They encountered two travelers on the road in a wagon drawn by two furred ice-lizards. Dirjin, a githzerai, and Hexil, a phraint, offered the shivering travelers passage in their wagon to a nearby svirfneblin Trading Mound. Gark, the Mound’s leader, provided the PCs with food, warm clothes, and some more information about the Ziggurat’s manifestation on this world:
“In its own way, the Black Ziggurat is responsible for the slow death of our world. Many years ago, to appease their dark gods and their own hunger for power, the wizard-kings of the earth went to war. The Black Ziggurat – as you may have seen its cursed pile on the plain above – was the focus of their struggle, as each vainly believed that mastery of the Ziggurat would enable supremacy over his rivals. To this end, they pursued dark sorceries that drew upon the power of the sun to create mighty engines and weapons that ravaged the planet and depleted the sun’s essence beyond a critical point. Every year now, the light grows weaker. Winters are longer and harsher. Crop harvests yield less. The surface dwellers are struggling to survive – perhaps we dwarves have it easiest, being already conditioned to subterranean life. When the sun finally dies and expends its last rays, so will be extinguished the hopes of all who live on the surface. We who live below may yet live on for a time, drawing warmth from the depths of the earth and sustenance from our traditional food supplies; even then, though, we must face eventual extinction as the planet cools into a ball of ice. This is the future our diviners have seen, and the reality we face, barring the return of the Builders who created this world.”
“The Black Ziggurat is, at its core, a living talisman that feeds on dark energies. It radiates promise – of wealth, power, pleasure, knowledge, security, whatever one desires – and drains those who enter of their spirit. If you go there, you will need wits and weapons to defend yourselves from the physical dangers therein, but more importantly you will need powerful protection from the Ziggurat’s innate magic. Do not tarry overlong, for as the wind and water wear away the stone, even the strongest incantation can be weakened over time if enough force is exerted against it.”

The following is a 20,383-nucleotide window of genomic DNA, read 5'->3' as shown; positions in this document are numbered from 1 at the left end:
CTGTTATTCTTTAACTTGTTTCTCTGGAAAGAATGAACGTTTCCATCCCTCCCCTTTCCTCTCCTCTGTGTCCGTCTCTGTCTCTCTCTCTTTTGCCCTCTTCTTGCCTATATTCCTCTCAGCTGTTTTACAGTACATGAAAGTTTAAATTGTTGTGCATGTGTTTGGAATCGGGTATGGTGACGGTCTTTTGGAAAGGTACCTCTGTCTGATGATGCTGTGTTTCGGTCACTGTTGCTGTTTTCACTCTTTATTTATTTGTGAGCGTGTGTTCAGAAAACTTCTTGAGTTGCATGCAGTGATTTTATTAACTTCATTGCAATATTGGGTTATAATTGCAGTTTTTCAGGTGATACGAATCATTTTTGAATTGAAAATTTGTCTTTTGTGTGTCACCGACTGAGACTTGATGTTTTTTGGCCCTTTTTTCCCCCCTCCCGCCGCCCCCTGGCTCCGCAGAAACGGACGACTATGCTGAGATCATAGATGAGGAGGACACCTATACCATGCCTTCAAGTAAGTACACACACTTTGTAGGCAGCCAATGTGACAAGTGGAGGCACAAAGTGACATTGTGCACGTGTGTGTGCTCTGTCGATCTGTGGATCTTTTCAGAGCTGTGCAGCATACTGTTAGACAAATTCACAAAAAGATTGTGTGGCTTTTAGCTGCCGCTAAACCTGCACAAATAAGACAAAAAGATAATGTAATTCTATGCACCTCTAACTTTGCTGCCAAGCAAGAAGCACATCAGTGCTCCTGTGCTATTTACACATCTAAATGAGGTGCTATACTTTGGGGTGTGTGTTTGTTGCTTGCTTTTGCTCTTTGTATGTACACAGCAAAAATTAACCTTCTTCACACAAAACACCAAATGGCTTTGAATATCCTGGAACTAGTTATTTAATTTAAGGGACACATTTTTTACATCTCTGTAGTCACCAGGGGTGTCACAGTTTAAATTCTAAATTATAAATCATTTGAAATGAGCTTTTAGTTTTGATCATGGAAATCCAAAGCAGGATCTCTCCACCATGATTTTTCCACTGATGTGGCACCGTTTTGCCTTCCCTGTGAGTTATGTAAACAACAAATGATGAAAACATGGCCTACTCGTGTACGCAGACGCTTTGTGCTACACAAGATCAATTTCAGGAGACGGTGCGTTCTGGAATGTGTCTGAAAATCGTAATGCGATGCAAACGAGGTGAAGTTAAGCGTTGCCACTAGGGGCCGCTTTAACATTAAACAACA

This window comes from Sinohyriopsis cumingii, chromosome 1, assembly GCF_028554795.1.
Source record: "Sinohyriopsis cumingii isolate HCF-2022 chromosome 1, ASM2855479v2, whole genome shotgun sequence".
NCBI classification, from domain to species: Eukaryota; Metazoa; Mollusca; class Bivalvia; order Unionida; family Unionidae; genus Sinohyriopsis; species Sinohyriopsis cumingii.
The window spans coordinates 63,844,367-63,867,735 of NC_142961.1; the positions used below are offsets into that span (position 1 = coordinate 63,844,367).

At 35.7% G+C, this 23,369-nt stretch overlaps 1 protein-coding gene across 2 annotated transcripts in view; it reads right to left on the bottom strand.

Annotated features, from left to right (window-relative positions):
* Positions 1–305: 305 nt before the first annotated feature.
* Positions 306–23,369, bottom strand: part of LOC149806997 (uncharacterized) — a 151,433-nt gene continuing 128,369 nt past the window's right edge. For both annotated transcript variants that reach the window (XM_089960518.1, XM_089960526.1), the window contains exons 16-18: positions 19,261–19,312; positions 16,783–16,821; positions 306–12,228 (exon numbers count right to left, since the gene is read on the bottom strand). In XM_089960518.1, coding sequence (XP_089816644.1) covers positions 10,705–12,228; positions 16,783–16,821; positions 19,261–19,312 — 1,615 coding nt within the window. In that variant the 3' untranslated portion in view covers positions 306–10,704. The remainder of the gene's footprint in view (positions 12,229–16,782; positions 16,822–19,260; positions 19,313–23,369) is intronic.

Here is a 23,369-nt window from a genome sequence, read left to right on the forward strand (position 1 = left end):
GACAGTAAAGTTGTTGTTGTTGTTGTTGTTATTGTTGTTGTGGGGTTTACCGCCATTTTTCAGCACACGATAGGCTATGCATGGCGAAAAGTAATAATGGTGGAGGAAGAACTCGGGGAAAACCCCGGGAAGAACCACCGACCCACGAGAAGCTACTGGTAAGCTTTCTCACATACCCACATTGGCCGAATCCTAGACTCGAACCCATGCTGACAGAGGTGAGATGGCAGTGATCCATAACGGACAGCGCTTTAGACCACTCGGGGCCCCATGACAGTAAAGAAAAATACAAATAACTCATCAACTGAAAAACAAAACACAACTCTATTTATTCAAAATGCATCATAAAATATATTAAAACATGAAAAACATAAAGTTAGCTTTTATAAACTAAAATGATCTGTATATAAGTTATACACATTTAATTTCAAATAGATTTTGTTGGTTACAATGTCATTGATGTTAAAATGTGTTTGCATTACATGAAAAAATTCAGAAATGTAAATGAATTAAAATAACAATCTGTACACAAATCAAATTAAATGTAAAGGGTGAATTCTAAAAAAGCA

The PCs passed the night in the mound and underwent a ritual of protection by the svirfneblin geomancers. Arioka, the elf archer, traded her hourglass for a vial of powdered fungus with potent soporific properties which, when mixed into a paste, could be applied to arrowheads as a sleeping-poison. The party then climbed into the wagon — Dirjin and Hexil decided that, for the time being at least, their interests lay with the party — and set off towards the Ziggurat.
As we move towards the fifth session of the library game, I already feel like I’m getting better at managing the one-hour game session.
1. Be physically prepared. My kit doesn’t fit in a cool retro lunchbox, but it’s all together in my office and ready to go 5 minutes before the session starts: rulebook (which, ideally, I won’t have to open), dice, mat, mat-cleaning towel, minis, Binder of Important Papers (character sheets, ref sheets, maps, adventure notes), and writing-utensil pouch.
2. Be mentally prepared. In addition to basic adventure prep, consider the time and drop-in nature of the game:
- How much can I reasonably expect to accomplish this session?
- If a new player attends, what is the best way to integrate them into the ongoing campaign?
- provide pre-generated characters
3. “All killer, no filler.” Emulate the inspirational pulp greats (Howard, Burroughs, Leiber, et al) and keep the action flowing. Briefly summarize the action up to this point, set up (or re-state) the PCs’ current goal, and get going. It continues to be something of a challenge to find the sweet spot between the pulp approach (PCs start the session at the adventure location, travel to and from is hand-waved) with the Wilderlands’ default “getting there is half the adventure” hexcrawl style, but I think I’m gradually getting there…